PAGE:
Day 4 of the WordCrafter “Chocolate Fudge saves the Sugar Dog” Book Blog Tour – Review by D.L. Mullen

Chocolate Fudge saves the Sugar Dog Book Blog Tour

Sir Chocolate and Lady Sweet,
Have a son, Chocolate Fudge,
A mild mannered and kindly lad,
He’d never bear a grudge.

From Book 8: Chocolate Fudge saves the Sugar Dog

We’ve had a great tour so far with a post from Robbie and a review by Miriam Hurdle on The Showers of Blessings blogsite on Day 1; an interview with Michael Cheadle and my review, here on Writing to be Read for Day 2; James Cudney interviews Robbie Cheadle on This is My Truth Now for Day 3.

For Day 4 of the WordCrafter Chocolate Fudge saves the Sugar Dog Book Blog Tour finds a guest post from Robbie on the villian of her story here, on Writing to be Read and D. L. Mullen’s review of her delightful children’s book over at the Undawnted blog site. Because Undawnted does not accept comments, you can comment, like or share here.

Robbie’s Post

In most good stories, there is a hero and a villain.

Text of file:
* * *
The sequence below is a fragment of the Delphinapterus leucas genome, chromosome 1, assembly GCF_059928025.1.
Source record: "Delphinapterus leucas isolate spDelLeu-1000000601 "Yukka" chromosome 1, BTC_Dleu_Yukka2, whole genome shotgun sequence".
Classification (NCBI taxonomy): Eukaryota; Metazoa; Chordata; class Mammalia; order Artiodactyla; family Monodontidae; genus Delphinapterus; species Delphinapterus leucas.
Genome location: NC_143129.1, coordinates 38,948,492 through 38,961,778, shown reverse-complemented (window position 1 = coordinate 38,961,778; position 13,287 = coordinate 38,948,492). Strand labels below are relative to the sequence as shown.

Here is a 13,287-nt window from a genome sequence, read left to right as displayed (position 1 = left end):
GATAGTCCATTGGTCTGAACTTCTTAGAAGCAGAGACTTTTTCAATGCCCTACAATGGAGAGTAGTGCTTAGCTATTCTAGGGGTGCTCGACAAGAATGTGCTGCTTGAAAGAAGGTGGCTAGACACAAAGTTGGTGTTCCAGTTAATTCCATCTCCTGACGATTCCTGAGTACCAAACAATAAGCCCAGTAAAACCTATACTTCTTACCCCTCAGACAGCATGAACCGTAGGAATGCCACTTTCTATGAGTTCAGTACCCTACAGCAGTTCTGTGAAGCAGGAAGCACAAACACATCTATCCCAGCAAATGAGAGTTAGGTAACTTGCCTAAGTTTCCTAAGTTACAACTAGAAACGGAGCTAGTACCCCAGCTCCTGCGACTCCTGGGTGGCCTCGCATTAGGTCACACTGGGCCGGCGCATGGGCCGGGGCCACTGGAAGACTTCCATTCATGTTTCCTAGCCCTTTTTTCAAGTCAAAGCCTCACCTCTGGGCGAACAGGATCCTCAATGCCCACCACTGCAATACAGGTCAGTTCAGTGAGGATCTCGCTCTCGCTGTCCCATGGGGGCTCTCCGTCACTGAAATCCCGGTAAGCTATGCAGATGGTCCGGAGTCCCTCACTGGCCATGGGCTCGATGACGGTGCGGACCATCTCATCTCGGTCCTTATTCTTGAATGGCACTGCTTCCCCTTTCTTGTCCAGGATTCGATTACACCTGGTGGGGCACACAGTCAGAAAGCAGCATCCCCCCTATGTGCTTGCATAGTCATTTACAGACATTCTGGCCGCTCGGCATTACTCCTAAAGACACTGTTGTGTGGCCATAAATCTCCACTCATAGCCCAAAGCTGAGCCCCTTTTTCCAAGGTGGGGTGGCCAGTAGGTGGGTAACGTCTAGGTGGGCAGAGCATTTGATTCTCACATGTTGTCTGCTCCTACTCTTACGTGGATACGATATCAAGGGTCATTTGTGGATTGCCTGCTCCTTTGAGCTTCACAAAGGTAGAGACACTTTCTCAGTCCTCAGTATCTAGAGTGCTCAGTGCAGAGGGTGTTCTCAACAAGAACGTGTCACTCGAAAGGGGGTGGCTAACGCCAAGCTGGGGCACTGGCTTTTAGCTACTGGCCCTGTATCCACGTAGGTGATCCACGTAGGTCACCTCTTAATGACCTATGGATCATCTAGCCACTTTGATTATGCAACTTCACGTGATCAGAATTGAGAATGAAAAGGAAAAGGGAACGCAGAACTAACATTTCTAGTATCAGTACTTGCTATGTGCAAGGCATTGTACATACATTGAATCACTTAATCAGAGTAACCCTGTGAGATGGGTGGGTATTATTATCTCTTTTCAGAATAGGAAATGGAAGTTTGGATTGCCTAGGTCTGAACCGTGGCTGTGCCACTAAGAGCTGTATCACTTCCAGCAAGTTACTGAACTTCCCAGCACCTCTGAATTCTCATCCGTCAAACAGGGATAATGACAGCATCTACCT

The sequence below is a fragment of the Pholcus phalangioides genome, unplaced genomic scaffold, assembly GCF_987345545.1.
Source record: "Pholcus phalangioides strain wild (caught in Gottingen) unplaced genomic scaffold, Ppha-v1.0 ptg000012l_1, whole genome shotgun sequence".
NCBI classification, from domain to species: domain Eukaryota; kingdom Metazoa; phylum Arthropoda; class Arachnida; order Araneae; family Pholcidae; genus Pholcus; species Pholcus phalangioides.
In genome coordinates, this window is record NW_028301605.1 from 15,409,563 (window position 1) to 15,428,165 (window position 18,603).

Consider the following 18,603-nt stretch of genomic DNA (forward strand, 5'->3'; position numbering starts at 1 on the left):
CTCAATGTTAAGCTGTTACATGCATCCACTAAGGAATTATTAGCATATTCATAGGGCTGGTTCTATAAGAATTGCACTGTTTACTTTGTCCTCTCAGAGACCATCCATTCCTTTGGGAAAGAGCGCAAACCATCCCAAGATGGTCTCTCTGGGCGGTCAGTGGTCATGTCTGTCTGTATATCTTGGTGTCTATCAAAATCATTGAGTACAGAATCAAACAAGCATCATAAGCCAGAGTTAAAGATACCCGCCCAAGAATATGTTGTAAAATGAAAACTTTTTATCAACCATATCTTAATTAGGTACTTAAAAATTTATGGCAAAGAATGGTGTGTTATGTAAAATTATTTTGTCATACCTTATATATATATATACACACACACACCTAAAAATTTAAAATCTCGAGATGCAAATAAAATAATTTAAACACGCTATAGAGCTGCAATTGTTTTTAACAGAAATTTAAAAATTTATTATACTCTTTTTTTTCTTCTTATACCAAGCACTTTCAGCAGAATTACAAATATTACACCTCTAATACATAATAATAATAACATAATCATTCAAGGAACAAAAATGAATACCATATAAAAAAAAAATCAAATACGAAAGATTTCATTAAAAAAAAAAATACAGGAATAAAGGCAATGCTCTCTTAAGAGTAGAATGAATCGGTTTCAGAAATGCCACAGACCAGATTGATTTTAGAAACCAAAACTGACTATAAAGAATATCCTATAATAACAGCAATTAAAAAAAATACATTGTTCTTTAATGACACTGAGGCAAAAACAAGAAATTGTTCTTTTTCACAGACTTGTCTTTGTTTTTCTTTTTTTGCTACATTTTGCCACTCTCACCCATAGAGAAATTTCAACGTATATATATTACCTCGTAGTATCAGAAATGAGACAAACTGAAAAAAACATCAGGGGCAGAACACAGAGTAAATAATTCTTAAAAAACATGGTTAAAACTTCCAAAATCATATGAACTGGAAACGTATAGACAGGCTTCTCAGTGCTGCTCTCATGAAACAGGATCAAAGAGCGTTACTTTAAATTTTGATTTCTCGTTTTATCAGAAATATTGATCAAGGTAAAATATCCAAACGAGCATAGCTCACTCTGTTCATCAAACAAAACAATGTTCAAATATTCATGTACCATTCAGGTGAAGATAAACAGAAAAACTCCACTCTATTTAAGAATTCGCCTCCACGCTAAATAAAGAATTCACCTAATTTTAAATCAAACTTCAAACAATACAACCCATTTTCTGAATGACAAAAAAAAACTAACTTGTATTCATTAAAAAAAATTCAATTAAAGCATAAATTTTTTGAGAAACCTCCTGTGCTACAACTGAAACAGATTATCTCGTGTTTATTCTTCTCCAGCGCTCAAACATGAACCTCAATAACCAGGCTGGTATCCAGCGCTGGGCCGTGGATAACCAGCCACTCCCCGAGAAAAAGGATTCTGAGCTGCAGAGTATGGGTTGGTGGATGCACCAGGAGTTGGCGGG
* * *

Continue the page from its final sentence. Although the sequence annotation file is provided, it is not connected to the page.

The villain of Chocolate Fudge save the Sugar Dog is …

… Lord Humbug

Lord Humbug

Lord Humbug was haughty and proud

His dogs: undisciplined, naughty, and loud

Yorkie could’ve drowned

While her brothers clowned

“I’ll train them,” Lord Humbug vowed

Lord Humbug is named for the expression “Bah Humbug”, a well-known catchphrase uttered by miserly old Ebenezer Scrooge, the main character in A Christmas Carol by Charles Dickens. Scrooge, who thinks Christmas is an enormous deception, retorts, “Bah! Humbug!” to anyone who dares to wish him a merry Christmas.

Lord Humbug’s black and whited stripped suit is based on Humbug sweets. These are traditional hard-boiled sweets available in the United Kingdom, Ireland, South Africa, Canada, Australia, and New Zealand. They are triangular shaped with rounded edges and are usually black and white stripped and peppermint flavoured.


Sir Chocolate and Lady Sweet’s son, Chocolate Fudge, sees one of Lord Humbug’s dogs struggling to stay afloat in the hot chocolate pond.

Can Chocolate Fudge save the sugar dog from drowning?

Includes lovely new recipes.





Robbie Cheadle is a South African children’s author and poet with ten children’s books and two poetry books.